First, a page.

Just 5pc of people at A&E need to be there medically, says new report
PUBLISHED: 15:00 04 March 2018
Just one in twenty people who present themselves at King George Hospital’s A&E actually need to be there, shocking new statistics reveal.
In a report to Redbridge Council’s health scrutiny committee on Thursday (February 22), it was revealed that doctors consider only around 5pc of visits to the emergency department in Barley Lane, Goodmayes, are warranted.
The A&E records an average of between 8,000 and 10,000 visitors a month, which means that only around 500 need to be there for emergency treatment.
And health bosses say that around 6,000 people who show up at the hospital’s A&E are suffering from conditions so minor that they are re-routed to self-care once they are seen by an emergency department doctor.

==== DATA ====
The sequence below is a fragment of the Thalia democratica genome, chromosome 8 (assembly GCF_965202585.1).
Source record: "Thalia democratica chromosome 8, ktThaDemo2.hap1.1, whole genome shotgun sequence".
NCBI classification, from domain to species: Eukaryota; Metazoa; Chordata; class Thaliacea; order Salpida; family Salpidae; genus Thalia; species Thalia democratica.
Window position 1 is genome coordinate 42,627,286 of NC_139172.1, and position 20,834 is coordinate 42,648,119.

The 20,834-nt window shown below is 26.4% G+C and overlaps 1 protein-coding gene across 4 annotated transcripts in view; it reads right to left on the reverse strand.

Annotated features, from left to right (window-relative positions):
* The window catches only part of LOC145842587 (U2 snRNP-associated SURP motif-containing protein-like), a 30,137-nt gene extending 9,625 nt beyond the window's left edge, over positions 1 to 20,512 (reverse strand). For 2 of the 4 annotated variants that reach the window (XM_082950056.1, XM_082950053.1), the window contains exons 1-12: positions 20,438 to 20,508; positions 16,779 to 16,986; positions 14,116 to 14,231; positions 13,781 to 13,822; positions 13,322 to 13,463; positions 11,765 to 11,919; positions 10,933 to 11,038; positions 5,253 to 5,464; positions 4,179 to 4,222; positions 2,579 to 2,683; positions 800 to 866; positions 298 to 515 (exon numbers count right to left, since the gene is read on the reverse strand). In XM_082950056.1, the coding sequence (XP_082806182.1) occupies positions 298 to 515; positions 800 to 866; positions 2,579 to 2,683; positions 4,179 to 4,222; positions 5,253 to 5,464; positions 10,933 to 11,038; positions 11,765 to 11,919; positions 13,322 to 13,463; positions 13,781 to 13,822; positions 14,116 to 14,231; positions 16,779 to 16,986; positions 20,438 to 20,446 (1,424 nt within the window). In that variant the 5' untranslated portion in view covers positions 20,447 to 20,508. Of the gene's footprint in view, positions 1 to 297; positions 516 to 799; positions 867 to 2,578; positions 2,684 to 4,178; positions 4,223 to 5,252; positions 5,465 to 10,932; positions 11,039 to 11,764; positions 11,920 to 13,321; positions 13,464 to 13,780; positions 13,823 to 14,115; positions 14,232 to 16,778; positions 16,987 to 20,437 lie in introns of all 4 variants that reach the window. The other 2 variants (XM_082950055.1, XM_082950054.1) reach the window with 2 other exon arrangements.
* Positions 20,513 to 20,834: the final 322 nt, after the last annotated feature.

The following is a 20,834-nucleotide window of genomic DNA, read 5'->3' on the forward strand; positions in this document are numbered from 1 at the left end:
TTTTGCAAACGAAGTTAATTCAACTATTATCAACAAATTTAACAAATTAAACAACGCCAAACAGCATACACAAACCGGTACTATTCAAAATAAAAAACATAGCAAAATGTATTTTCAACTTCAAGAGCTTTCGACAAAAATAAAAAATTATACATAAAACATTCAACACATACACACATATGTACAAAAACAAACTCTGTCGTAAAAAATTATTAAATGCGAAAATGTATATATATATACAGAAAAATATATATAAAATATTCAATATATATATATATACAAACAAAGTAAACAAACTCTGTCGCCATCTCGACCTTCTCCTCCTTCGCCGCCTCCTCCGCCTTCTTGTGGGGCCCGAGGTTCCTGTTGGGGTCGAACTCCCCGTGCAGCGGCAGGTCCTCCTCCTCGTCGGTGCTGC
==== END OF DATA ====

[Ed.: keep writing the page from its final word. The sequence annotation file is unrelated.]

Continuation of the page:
Astoundingly, 4,000 of those had already been to see their GP, and were simply seeking a second opinion.
In a notice on its website this week, Barking, Havering and Redbridge University Hospitals Trust (BHRUT) – which also runs Romford’s Queen’s hospital – urged residents not to needlessly visit emergency departments.
It said: “Our hospitals are extremely busy. If you are feeling unwell and worried about your symptoms there are lots of alternative ways to get medical advice quickly. Please only come to our emergency departments in a real emergency so we can focus on the patients who really need us.”
The trust also urges residents to call 111 if they feel poorly, as this service will be able to direct them to the best care. Urgent, same day GP appointments are also available every day – call 020 3770 1888 to book – and pharmacies and walk-in centres can also provide treatment and advice.
Havering Clinical Commissioning Group chairman Dr Atul Aggarwal advised residents to make a pharmacy their first stop when they are feeling under the weather.
He said: “Pharmacists don’t just dispense prescriptions; they are highly trained professionals who can assess symptoms, offer advice, recommend over-the-counter medicines and, if the illness is something more serious, signpost patients to the right medical care.
“Most people live within easy reach of a pharmacy, so if you or your child is suffering with a minor ailment, make your local pharmacist your first port of call.”